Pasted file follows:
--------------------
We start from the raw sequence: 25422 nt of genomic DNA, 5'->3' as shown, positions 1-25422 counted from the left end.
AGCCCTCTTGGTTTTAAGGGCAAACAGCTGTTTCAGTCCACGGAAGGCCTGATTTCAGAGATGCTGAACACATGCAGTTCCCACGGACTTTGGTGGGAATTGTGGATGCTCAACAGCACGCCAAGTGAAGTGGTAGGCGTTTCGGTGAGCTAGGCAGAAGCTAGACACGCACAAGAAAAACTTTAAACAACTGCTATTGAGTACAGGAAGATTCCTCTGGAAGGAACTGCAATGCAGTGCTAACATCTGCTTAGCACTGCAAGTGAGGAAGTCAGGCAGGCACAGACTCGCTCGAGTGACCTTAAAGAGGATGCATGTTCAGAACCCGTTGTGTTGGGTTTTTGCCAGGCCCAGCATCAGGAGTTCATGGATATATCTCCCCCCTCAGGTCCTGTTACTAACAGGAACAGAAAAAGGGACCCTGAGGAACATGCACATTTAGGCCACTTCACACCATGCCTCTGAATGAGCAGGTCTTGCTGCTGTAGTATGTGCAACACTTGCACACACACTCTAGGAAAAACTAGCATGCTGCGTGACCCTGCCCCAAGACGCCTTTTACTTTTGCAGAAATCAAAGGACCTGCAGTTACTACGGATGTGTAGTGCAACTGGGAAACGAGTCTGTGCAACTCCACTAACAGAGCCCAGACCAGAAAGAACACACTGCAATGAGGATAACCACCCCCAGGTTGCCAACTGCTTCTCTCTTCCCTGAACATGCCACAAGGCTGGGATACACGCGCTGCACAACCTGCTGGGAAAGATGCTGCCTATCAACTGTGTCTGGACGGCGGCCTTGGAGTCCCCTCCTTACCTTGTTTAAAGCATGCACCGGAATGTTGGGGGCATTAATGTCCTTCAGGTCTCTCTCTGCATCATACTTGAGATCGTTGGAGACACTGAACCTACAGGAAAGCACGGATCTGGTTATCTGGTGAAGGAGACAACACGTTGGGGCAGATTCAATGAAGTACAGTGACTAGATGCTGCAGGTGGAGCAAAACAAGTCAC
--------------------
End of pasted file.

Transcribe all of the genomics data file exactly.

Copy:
We start from the raw sequence: 25422 nt of genomic DNA, 5'->3' as shown, positions 1-25422 counted from the left end.
AGCCCTCTTGGTTTTAAGGGCAAACAGCTGTTTCAGTCCACGGAAGGCCTGATTTCAGAGATGCTGAACACATGCAGTTCCCACGGACTTTGGTGGGAATTGTGGATGCTCAACAGCACGCCAAGTGAAGTGGTAGGCGTTTCGGTGAGCTAGGCAGAAGCTAGACACGCACAAGAAAAACTTTAAACAACTGCTATTGAGTACAGGAAGATTCCTCTGGAAGGAACTGCAATGCAGTGCTAACATCTGCTTAGCACTGCAAGTGAGGAAGTCAGGCAGGCACAGACTCGCTCGAGTGACCTTAAAGAGGATGCATGTTCAGAACCCGTTGTGTTGGGTTTTTGCCAGGCCCAGCATCAGGAGTTCATGGATATATCTCCCCCCTCAGGTCCTGTTACTAACAGGAACAGAAAAAGGGACCCTGAGGAACATGCACATTTAGGCCACTTCACACCATGCCTCTGAATGAGCAGGTCTTGCTGCTGTAGTATGTGCAACACTTGCACACACACTCTAGGAAAAACTAGCATGCTGCGTGACCCTGCCCCAAGACGCCTTTTACTTTTGCAGAAATCAAAGGACCTGCAGTTACTACGGATGTGTAGTGCAACTGGGAAACGAGTCTGTGCAACTCCACTAACAGAGCCCAGACCAGAAAGAACACACTGCAATGAGGATAACCACCCCCAGGTTGCCAACTGCTTCTCTCTTCCCTGAACATGCCACAAGGCTGGGATACACGCGCTGCACAACCTGCTGGGAAAGATGCTGCCTATCAACTGTGTCTGGACGGCGGCCTTGGAGTCCCCTCCTTACCTTGTTTAAAGCATGCACCGGAATGTTGGGGGCATTAATGTCCTTCAGGTCTCTCTCTGCATCATACTTGAGATCGTTGGAGACACTGAACCTACAGGAAAGCACGGATCTGGTTATCTGGTGAAGGAGACAACACGTTGGGGCAGATTCAATGAAGTACAGTGACTAGATGCTGCAGGTGGAGCAAAACAAGTCAC